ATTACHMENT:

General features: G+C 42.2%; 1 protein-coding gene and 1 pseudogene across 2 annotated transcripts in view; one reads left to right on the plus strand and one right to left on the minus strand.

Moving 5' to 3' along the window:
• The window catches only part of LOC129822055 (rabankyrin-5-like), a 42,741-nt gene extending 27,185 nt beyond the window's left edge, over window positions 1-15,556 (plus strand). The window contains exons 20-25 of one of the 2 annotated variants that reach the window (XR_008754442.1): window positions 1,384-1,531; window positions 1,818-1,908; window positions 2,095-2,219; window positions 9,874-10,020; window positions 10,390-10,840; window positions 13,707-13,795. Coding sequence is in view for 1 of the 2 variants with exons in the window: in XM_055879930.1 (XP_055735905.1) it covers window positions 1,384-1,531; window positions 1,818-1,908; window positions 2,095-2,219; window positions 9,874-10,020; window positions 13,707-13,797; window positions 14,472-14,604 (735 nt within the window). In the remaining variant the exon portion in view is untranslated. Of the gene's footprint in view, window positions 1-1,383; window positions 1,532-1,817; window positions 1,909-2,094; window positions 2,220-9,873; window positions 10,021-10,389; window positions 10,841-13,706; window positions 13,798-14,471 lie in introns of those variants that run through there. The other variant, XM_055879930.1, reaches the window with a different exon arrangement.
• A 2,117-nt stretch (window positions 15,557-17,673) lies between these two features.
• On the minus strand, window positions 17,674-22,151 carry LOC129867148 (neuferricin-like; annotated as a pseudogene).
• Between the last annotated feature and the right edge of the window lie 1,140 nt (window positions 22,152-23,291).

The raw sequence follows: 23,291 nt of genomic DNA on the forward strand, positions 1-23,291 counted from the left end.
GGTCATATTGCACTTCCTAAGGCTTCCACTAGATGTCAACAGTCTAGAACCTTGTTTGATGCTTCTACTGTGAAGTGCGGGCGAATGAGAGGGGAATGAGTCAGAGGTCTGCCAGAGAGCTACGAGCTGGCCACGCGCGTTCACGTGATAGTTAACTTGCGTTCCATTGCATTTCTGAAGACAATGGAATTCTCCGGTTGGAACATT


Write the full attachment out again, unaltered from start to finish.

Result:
General features: G+C 42.2%; 1 protein-coding gene and 1 pseudogene across 2 annotated transcripts in view; one reads left to right on the plus strand and one right to left on the minus strand.

Moving 5' to 3' along the window:
• The window catches only part of LOC129822055 (rabankyrin-5-like), a 42,741-nt gene extending 27,185 nt beyond the window's left edge, over window positions 1-15,556 (plus strand). The window contains exons 20-25 of one of the 2 annotated variants that reach the window (XR_008754442.1): window positions 1,384-1,531; window positions 1,818-1,908; window positions 2,095-2,219; window positions 9,874-10,020; window positions 10,390-10,840; window positions 13,707-13,795. Coding sequence is in view for 1 of the 2 variants with exons in the window: in XM_055879930.1 (XP_055735905.1) it covers window positions 1,384-1,531; window positions 1,818-1,908; window positions 2,095-2,219; window positions 9,874-10,020; window positions 13,707-13,797; window positions 14,472-14,604 (735 nt within the window). In the remaining variant the exon portion in view is untranslated. Of the gene's footprint in view, window positions 1-1,383; window positions 1,532-1,817; window positions 1,909-2,094; window positions 2,220-9,873; window positions 10,021-10,389; window positions 10,841-13,706; window positions 13,798-14,471 lie in introns of those variants that run through there. The other variant, XM_055879930.1, reaches the window with a different exon arrangement.
• A 2,117-nt stretch (window positions 15,557-17,673) lies between these two features.
• On the minus strand, window positions 17,674-22,151 carry LOC129867148 (neuferricin-like; annotated as a pseudogene).
• Between the last annotated feature and the right edge of the window lie 1,140 nt (window positions 22,152-23,291).

The raw sequence follows: 23,291 nt of genomic DNA on the forward strand, positions 1-23,291 counted from the left end.
GGTCATATTGCACTTCCTAAGGCTTCCACTAGATGTCAACAGTCTAGAACCTTGTTTGATGCTTCTACTGTGAAGTGCGGGCGAATGAGAGGGGAATGAGTCAGAGGTCTGCCAGAGAGCTACGAGCTGGCCACGCGCGTTCACGTGATAGTTAACTTGCGTTCCATTGCATTTCTGAAGACAATGGAATTCTCCGGTTGGAACATT